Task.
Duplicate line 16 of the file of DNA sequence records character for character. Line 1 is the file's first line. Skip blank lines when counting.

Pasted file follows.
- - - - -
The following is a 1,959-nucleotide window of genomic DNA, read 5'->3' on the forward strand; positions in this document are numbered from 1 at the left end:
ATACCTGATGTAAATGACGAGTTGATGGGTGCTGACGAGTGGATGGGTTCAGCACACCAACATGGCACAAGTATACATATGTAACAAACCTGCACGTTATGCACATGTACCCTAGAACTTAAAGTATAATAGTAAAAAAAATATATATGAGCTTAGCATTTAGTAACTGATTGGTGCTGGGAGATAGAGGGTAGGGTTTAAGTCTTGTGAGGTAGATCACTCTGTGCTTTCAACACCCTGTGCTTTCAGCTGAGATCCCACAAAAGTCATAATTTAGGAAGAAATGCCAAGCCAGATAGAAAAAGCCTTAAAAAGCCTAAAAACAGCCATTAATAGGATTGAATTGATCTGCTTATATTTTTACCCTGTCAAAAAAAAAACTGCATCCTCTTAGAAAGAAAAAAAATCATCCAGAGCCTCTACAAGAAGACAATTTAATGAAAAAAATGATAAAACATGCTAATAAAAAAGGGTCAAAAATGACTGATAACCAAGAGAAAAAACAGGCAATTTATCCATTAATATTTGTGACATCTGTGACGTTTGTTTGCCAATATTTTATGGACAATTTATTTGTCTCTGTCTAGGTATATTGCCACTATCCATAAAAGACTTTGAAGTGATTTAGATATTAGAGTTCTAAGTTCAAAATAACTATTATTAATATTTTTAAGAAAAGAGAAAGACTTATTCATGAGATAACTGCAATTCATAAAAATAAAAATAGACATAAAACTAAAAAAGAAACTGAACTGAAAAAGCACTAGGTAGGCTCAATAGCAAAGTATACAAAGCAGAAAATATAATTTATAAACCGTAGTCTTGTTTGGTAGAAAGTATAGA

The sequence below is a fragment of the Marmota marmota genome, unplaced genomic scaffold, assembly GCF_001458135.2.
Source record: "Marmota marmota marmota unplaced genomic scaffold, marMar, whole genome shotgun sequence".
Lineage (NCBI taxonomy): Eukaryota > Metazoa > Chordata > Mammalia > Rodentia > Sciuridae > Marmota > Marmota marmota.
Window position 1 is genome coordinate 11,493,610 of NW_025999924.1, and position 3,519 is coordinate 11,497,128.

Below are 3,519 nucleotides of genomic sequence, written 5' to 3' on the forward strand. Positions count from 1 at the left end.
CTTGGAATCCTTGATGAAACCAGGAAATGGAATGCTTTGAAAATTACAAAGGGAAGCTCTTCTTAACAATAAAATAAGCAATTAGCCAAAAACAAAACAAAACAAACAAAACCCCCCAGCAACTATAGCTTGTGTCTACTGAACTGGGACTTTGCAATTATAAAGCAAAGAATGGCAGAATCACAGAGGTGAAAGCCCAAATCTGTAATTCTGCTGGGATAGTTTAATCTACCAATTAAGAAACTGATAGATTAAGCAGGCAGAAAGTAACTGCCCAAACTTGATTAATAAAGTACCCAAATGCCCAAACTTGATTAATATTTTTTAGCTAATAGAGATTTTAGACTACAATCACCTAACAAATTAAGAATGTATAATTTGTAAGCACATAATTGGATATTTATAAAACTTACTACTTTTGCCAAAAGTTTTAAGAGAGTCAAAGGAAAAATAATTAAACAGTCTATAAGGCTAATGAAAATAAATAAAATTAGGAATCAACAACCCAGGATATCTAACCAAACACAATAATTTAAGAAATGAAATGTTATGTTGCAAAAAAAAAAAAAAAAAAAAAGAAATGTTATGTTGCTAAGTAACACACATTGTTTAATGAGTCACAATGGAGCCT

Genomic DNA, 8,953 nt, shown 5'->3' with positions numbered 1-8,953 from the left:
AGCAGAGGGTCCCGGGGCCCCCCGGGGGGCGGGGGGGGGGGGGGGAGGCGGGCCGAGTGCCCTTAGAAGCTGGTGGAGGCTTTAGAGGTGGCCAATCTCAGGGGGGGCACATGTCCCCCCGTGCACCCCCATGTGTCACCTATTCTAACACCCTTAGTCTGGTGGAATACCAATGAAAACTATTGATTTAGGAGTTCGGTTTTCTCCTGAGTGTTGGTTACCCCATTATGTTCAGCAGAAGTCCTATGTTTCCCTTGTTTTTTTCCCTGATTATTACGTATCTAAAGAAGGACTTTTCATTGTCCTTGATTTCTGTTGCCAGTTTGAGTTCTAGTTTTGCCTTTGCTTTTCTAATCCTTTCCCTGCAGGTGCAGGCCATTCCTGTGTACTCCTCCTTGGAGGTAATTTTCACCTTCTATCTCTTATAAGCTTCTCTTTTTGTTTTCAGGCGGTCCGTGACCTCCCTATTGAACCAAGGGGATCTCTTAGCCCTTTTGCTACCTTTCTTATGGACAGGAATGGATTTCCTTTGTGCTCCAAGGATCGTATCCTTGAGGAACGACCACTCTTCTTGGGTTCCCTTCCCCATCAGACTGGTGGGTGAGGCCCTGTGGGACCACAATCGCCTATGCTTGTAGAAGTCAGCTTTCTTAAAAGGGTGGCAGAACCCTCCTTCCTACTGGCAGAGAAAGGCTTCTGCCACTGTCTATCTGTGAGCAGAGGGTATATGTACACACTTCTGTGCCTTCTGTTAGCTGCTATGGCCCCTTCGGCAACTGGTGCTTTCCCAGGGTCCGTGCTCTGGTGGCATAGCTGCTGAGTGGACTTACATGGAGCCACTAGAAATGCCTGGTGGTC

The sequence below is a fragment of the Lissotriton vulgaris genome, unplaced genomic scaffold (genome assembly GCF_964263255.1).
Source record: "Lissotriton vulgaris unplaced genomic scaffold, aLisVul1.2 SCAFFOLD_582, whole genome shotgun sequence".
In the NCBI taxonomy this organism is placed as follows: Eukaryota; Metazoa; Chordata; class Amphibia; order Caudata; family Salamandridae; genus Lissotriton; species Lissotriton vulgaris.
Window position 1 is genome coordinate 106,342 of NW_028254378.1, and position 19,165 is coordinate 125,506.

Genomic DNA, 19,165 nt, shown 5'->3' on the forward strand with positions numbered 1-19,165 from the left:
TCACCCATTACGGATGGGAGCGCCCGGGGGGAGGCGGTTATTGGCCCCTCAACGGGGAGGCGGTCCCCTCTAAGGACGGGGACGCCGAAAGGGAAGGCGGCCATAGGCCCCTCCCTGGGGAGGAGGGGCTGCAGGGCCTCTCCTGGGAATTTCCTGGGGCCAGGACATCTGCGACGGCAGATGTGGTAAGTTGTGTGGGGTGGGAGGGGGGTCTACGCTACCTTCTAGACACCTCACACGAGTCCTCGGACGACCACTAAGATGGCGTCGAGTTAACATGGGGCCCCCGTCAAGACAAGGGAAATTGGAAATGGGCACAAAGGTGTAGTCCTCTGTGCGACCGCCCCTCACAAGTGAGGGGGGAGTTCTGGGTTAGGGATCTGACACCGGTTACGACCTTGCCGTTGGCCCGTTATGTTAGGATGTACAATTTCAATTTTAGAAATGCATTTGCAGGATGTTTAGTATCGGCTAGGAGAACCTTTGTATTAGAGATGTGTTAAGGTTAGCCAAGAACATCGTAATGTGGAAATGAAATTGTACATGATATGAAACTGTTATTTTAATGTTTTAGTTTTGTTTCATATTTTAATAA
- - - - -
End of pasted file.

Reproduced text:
TCACCCATTACGGATGGGAGCGCCCGGGGGGAGGCGGTTATTGGCCCCTCAACGGGGAGGCGGTCCCCTCTAAGGACGGGGACGCCGAAAGGGAAGGCGGCCATAGGCCCCTCCCTGGGGAGGAGGGGCTGCAGGGCCTCTCCTGGGAATTTCCTGGGGCCAGGACATCTGCGACGGCAGATGTGGTAAGTTGTGTGGGGTGGGAGGGGGGTCTACGCTACCTTCTAGACACCTCACACGAGTCCTCGGACGACCACTAAGATGGCGTCGAGTTAACATGGGGCCCCCGTCAAGACAAGGGAAATTGGAAATGGGCACAAAGGTGTAGTCCTCTGTGCGACCGCCCCTCACAAGTGAGGGGGGAGTTCTGGGTTAGGGATCTGACACCGGTTACGACCTTGCCGTTGGCCCGTTATGTTAGGATGTACAATTTCAATTTTAGAAATGCATTTGCAGGATGTTTAGTATCGGCTAGGAGAACCTTTGTATTAGAGATGTGTTAAGGTTAGCCAAGAACATCGTAATGTGGAAATGAAATTGTACATGATATGAAACTGTTATTTTAATGTTTTAGTTTTGTTTCATATTTTAATAA